Last July in the newspaper I read: A perfectly well-intentioned person she has never met approaches her to say…almost anything that they believe is filled with heartfelt sincerity and the secret connection they share together. The “she” is Caroline Kennedy and I must confess that on the anniversary of her father’s death I would probably be one of those people if I ever got the chance.
On November 22 , 1963 just after Kennedy was shot I boarded a school bus for the afternoon session of kindergarten with Mrs. Serfling. Life was relatively carefree. I don’t know if my mother knew he had been assassinated yet but by the time I returned home it was clear something was very wrong. I crept up to my parents’ bedroom and listened to my mother sobbing face down on her bed. My father was sitting in the car listening to the radio and didn’t roll down the window to speak with me when I knocked on the door.
The days that followed were somber and quiet. I remember having the whole upstairs sections of the house to myself as my family sat before the large black and white television set in the basement and watched a slow moving story. The phone rang and I was surprised nobody went to answer it because we normally raced for the receiver, and being the youngest I usually lost. It was my father’s brother and he wanted to talk to my dad. I went downstairs and told my father who was on the phone but he didn’t say anything. I looked at the screen and saw the President’s two children in matching coats. I stared at the girl. She looked through the television set and I felt a connection to her. Then we watched some soldiers and I went back to the phone to say something to my uncle but the line had gone dead.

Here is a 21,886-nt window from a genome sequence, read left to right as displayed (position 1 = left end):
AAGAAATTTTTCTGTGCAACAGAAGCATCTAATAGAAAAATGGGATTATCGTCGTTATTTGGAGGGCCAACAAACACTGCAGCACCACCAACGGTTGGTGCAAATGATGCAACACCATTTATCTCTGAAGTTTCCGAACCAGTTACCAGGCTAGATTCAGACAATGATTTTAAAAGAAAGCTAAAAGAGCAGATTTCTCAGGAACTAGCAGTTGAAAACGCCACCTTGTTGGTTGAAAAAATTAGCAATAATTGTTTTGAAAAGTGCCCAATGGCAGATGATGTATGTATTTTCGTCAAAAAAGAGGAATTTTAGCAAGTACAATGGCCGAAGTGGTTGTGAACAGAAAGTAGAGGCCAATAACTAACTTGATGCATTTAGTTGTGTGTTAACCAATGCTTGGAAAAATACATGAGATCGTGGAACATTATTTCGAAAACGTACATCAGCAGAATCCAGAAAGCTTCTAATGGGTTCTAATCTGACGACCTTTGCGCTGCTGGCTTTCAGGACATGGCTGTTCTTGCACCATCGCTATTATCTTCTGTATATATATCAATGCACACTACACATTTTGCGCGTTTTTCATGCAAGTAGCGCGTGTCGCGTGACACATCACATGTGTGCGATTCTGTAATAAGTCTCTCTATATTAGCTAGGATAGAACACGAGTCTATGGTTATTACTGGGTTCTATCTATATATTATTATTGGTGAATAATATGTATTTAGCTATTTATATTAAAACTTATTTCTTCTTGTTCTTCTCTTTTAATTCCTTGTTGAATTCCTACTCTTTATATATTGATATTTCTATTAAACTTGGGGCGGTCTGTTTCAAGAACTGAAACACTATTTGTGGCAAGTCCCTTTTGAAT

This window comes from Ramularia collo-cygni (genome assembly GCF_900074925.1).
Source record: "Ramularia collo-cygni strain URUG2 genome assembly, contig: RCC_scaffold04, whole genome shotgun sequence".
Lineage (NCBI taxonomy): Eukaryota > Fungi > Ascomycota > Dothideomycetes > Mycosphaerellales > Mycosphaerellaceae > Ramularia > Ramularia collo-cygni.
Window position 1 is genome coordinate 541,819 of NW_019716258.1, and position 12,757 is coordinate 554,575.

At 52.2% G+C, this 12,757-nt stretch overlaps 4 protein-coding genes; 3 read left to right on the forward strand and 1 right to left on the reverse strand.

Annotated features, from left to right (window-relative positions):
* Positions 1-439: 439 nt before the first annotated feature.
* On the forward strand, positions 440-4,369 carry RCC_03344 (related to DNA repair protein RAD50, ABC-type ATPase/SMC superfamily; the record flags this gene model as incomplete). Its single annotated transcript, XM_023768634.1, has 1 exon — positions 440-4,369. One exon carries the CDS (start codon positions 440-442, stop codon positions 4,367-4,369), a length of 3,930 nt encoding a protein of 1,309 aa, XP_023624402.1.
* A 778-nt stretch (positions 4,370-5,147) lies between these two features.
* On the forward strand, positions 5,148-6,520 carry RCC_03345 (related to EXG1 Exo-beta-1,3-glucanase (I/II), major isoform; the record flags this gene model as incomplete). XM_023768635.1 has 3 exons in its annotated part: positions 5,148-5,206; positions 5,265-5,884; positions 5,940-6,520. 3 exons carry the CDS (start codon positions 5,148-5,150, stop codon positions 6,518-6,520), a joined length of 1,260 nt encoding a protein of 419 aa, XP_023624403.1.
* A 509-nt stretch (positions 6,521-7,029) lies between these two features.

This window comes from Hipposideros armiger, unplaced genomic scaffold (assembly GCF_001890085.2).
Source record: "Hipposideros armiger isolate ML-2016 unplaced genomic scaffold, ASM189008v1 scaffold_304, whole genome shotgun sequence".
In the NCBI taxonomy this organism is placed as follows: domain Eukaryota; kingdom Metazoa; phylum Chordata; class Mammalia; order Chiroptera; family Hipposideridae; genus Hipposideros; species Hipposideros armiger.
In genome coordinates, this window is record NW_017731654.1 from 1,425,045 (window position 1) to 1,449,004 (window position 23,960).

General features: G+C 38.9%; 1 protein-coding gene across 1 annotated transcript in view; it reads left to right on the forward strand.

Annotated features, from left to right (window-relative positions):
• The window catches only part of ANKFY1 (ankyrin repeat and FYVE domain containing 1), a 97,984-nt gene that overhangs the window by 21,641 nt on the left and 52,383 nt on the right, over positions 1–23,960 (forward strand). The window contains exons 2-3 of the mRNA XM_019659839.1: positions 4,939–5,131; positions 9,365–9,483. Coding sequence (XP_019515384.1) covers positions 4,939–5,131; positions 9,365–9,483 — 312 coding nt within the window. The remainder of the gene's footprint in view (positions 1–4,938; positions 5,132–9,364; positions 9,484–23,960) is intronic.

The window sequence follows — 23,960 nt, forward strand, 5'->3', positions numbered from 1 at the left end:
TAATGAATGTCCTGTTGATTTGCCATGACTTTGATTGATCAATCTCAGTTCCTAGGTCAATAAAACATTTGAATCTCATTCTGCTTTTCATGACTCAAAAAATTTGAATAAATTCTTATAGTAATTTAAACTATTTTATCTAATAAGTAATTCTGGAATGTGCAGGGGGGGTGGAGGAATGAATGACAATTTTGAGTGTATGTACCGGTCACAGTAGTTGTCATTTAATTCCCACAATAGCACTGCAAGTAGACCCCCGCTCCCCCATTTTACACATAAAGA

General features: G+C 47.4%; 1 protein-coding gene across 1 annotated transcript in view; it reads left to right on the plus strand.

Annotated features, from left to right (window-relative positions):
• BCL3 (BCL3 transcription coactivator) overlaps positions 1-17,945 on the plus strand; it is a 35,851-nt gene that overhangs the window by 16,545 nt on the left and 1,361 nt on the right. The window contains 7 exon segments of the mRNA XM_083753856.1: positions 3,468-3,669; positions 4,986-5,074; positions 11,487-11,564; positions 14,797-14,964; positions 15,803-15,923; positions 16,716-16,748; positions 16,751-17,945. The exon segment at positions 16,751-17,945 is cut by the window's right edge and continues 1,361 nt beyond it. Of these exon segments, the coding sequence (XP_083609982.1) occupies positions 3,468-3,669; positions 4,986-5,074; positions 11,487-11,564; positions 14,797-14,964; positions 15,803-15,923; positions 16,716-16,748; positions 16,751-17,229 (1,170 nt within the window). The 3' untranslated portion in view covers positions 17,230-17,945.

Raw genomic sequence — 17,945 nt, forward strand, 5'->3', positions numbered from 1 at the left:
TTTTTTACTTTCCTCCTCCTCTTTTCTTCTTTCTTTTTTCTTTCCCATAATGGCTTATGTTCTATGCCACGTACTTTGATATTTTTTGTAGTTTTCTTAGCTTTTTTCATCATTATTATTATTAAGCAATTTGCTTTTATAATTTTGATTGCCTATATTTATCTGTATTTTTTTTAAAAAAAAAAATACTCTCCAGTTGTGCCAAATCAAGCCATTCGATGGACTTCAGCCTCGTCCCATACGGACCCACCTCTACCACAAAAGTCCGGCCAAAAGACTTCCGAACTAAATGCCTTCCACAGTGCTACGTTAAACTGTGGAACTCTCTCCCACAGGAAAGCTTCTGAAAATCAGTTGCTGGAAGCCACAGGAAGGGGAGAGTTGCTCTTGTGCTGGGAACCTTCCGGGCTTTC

The next day in the newspaper Caroline Kennedy and her brother were on the front page. I pointed to her.
“How old is she?” I asked.
Look and Life magazines showed up and I combed the black and white pictures of the President and his family. One picture showed moving men packing up the president’s rocking chair.
“Why do they have to move?” I asked.
“Because there’s a new president now.”
That didn’t seem fair to me and I worried about where Caroline and her little brother would play now that they had to leave the White House.
Over the years I checked in with Caroline when she happened to be in the news. She had long thick light brown hair just like mine. We both graduated from college in May 1980, but her graduation made the paper.
She got married in the summer of 1986 just like me. Two of her three children are the same ages as mine and her son is named Jack and so is mine, and we’re both half Irish. After that the trail goes cold and I have no more dots to connect…she’s rich, ambassador to Japan, daughter of a U.S. president and owns a 375-acre estate on Martha’s Vineyard. I teach art and live on a fifty foot lot and can’t afford to go to a restaurant again until my daughter graduates from college.
I don’t spend a lot of time thinking about her but when I come across a news story about her I read it. If I ever did meet her I’ve decided I wouldn’t be the perfectly well intentioned person that she forgets about seconds later because I would stay in the background, remembering when we secretly connected through the television set in 1963.